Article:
Due to back-logged court dockets, jury trials are reasonably inaccessible for the efficient execution of justice. Even with a steadfast resolve from the onset of an action to hold a jury trial, it may take years before a trial occurs. Nevertheless, civil litigators often come across cases in which a jury trial is preferable. The client may be a sympathetic figure or the dispute may lend better to common sense judgment than rigid legal inspection. No matter what the reason, it is critical that litigators and their clients retain access to this essential legal construct. There are several alternatives to fulfill this need, built for both pre-trial and trial-replacement. Below are three popular choices that should preserve the overarching benefits of juror input into the future.
Summary Jury Trial
As a pre-trial solution, the summary jury trial provides litigators insight into possible jury outcomes. It is built as an abbreviated mimicry of the standard jury trial. In general, a smaller jury is selected from a pool of jurors comparable to the venue using a shortened voir dire. The attorneys then deliver opening arguments, summaries presentations of their evidence and witnesses, and finally closing arguments. The jury deliberates and provides a verdict. The attorneys may choose to alter any portion of the summary jury trial procedure. Some common variations to the jury include paneling multiple juries or requesting individual verdicts from each juror.
Aside from efficiency, the major advantage of the summary jury trial is its non-binding nature. This provides litigators a better perspective in negotiations. That said, this advantage may also be this alternative’s downfall. Because litigators are not bound by the jury’s decision, the effectiveness of the whole process is still contingent on successful settlement negotiations.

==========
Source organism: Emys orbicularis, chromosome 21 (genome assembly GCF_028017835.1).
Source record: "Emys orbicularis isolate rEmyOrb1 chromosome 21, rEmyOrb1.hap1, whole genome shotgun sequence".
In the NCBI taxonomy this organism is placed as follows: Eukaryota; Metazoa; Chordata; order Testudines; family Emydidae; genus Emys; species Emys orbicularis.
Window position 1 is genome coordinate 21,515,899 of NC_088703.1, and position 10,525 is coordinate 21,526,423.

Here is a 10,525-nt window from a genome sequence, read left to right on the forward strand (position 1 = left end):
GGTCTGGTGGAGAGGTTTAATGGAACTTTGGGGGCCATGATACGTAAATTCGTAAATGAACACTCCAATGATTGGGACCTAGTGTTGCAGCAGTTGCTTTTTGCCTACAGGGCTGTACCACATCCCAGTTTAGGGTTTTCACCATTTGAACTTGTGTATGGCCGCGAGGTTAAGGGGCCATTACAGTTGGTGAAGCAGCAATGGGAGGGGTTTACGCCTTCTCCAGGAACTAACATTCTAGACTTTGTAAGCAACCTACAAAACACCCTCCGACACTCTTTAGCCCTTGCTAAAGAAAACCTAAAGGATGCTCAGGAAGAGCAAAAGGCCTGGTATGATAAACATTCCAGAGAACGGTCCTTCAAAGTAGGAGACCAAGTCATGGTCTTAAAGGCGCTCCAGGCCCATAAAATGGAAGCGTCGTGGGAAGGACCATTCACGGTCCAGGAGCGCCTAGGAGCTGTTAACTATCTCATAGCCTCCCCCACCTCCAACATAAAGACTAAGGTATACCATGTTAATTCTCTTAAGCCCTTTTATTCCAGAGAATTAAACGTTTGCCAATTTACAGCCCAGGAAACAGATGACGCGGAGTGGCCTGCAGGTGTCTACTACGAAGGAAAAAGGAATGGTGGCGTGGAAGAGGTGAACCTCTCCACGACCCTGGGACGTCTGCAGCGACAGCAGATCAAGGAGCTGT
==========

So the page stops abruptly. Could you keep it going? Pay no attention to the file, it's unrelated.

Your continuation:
Another pre-trial incorporation of jury input is the jury mediation. Typically, these are structured to conform to a regular mediation procedure, where the two sides meet with a third-party mediator to discuss resolution. The key difference is that a sample jury sits in on the presentation of information. These jurors then discuss their opinions on the case and provide the mediator their hypothetical verdicts when requested. The intention is that this will provide an additional talking point to assist the mediator and parties with reaching a resolution.
Jury mediation is subject to the same advantages and disadvantages as the summary jury trial; however, it affords a distinct advantage: the parties are already at the bargaining table. Summary jury trial is still a highly adversarial process, whereas jury mediation is inherently cooperative. Both provide the valuable insight of juries but jury mediation appears to minimize the downside of being non-binding.
Expedited Jury Trials
At least ten states, offer a trial-replacement to combat the non-binding nature of other alternatives. In essence, expedited jury trials are statutorily defined summary jury trials. In California's for instance, limit jury size, limit voir dire, limit appeals, and place time restrictions on all elements of the process, including jury deliberations. The concept is that expedited jury trials will help to thin trial dockets and promote the efficient use of state resources. To borrow a phrase, the jury is still out on whether these new state-run processes will succeed or attain more widespread usage.